Encounters and Coincidence

“A certain man once lost a diamond cuff-link in the wide blue sea, and twenty years later, on the exact day, a Friday apparently, he was eating a large fish – but there was no diamond inside. That’s what I like about coincidence.”
― Vladimir Nabokov, Laughter in the Dark

Jazz-musician-John-SurmanJ and I wandered off to İstanbul last Friday. We were going to meet up with saxophonist John Surman who was doing a solo gig at the İstanbul Jazz Festival – JS is family and we don’t get to meet up as often as we’d like. This time around his schedule was more relaxed than is usual with these things and we were able to go for some essential shopping around the musical instrument makers’ places of business at the top of Tünel for odds and sods and, perhaps, a new ‘toy’ or bit of serious gear.

First stop was for a zurna, that quintessential Middle Eastern horn, with its most distinctive sound. We’d stopped by a particular shop three or four years earlier with Jack Dejohnette‘s ‘Ripple Effect’ group and Brazilian multi-instrumentalist Marlui Miranda who had been delighted to get her hands on her very own zurna.

JackDeJohnette_TheRippleEffect_Roma_01‘Ripple Effect’ Jack on drums, JS in reflection (2nd/3rd from r) Marlui extreme right (JazzItalia photo)

Moving on, we were looking for a particular type of reed for some obscure horn JS had acquired some years earlier – we found some in the atelier/atelye/workshop of a saz and kemençe maker Oktay Üst. Turns out that Oktay is not just a master craftsman in wood, he is also a maestro of the kemençe with an international reputation.

Kemence, zurna, meyJS acquired a mey, Oktay launched into a mini-concert and there was hardly a dry eye in the house. Why? because people like Oktay are a dying breed – makers and players of musical instruments are being fast superseded by cheap, mass produced plastic and that should be worth a tear from any lover of artistry.

As an aside, it is amazing what happens when the craftsmen/sellers/shopkeepers realise that they are dealing with someone who can really play these things – rather than someone who wants a wall or table decoration. 30-40% discounts are given and extra reeds thrown in without being asked for. Before you get any ideas, you’ll need to know which end to blow into and demonstrate a bit more than the equivalent of ‘chopsticks’! Above left you can see a zurna, two meys, a kemençe and a cd all by Oktay.

JS and Oktay Üst – two Maestros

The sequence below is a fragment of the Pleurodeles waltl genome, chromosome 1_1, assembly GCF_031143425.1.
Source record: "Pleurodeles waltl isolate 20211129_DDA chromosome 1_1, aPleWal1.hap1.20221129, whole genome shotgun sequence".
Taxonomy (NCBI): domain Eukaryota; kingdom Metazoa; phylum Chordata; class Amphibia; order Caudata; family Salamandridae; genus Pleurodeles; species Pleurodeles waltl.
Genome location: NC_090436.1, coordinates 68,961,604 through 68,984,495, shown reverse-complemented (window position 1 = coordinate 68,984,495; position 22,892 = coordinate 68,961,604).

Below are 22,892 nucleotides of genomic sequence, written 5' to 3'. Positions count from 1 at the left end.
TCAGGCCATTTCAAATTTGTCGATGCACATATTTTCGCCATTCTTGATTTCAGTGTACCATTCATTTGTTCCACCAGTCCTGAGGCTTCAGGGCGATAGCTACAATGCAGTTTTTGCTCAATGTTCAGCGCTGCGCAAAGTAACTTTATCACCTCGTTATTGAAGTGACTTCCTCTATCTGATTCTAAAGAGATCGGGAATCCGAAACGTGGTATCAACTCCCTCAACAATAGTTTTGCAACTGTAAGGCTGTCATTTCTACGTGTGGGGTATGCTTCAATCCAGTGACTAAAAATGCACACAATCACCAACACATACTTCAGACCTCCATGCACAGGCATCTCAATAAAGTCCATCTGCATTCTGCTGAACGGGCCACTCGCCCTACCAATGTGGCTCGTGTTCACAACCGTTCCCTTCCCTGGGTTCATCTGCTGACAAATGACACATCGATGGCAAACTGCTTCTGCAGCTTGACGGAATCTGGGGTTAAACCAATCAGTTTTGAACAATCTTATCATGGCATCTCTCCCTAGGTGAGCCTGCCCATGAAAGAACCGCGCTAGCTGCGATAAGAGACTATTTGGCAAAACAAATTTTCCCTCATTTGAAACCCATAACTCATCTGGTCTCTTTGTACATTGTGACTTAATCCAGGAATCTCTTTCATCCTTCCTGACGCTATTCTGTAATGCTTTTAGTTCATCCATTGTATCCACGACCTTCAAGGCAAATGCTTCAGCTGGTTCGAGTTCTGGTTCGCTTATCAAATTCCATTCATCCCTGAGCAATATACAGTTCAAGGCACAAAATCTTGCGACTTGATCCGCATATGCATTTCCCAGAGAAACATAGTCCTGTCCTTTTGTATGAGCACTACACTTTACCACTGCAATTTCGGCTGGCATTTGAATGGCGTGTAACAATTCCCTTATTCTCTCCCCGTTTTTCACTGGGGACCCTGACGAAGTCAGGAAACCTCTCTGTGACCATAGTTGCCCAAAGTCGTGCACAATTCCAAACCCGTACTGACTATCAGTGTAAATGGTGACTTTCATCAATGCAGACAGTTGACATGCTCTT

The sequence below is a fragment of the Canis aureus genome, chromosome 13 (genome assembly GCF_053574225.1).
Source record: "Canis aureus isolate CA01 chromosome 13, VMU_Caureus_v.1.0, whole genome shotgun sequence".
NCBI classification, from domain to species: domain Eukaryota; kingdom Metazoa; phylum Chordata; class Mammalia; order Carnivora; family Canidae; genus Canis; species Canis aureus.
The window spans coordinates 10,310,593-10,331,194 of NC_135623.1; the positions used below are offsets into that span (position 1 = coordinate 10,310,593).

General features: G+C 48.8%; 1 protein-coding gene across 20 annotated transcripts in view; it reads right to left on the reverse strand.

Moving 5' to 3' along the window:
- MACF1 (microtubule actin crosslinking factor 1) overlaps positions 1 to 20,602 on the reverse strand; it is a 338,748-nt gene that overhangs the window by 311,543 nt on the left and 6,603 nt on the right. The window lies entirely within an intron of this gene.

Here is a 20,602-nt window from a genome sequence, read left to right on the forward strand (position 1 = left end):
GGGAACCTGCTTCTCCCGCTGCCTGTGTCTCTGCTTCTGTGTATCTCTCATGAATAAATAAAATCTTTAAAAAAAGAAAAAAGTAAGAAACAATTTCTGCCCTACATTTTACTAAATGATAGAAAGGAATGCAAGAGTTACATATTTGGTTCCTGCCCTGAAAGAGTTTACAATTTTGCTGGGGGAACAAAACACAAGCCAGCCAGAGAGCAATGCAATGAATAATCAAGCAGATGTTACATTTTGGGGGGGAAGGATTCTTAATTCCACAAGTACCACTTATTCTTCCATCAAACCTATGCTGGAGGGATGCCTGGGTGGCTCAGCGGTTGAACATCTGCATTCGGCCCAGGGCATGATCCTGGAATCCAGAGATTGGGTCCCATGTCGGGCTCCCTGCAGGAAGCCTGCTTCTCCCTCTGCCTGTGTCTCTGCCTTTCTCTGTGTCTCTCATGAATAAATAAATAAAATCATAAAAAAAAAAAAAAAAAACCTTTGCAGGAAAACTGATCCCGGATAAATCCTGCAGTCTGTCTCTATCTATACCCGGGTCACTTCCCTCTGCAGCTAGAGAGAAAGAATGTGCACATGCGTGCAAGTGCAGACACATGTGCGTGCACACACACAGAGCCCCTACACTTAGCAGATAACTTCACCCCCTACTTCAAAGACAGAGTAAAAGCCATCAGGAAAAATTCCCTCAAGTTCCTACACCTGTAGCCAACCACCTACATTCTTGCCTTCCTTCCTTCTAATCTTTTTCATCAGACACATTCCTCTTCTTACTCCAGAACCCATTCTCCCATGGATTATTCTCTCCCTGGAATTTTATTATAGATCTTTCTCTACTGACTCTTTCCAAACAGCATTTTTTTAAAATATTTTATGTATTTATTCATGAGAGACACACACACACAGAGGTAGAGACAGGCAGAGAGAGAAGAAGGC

So, moving on. We had just left Oktay’s place when we were accosted by three young people who appeared to be trying to flog us a cd of some sort.

We could not have been more wrong – JS suddenly spotted that the cd they were ‘offering’ was one of his and an encounter and a coincidence came together. It turned out that these folks had come from Tehran, Iran for a visit to friends and specifically because their jazz idol John Surman was performing at the festival. They had bought their cd locally as they are not available back home and they just happened to be walking down this particular street as JS came out of Oktay’s place – a Close Encounter of the Coincidental Kind and a perfect chance to get an autograph!

We were able to enjoy a little time with them and then meet up later at the concert which, I have to say, was yet another virtuoso performance that ended with JS playing an encore of jazzed-up folk tunes whilst wandering around the auditorium. To those who don’t know John’s stuff I’d say ‘You really don’t know what you are missing’. His output over the years has been prolific and varied – from jazz to choral to brass to . . well, you name it. (his website is here) J and I are lucky enough to have several class musicians in the family, it means we get to be at some of the best gigs around, not only that, I can’t remember the last time we had to pay! How cool is that?

To finish off here are a few photos:



sound check with the mighty baritone sax


JS, J, sound engineer Paul (in red) and the Tehran Fan Club

Finally, here’s maestro-usta Oktay Üst performing:

Alan Fenn, Okçular Köyü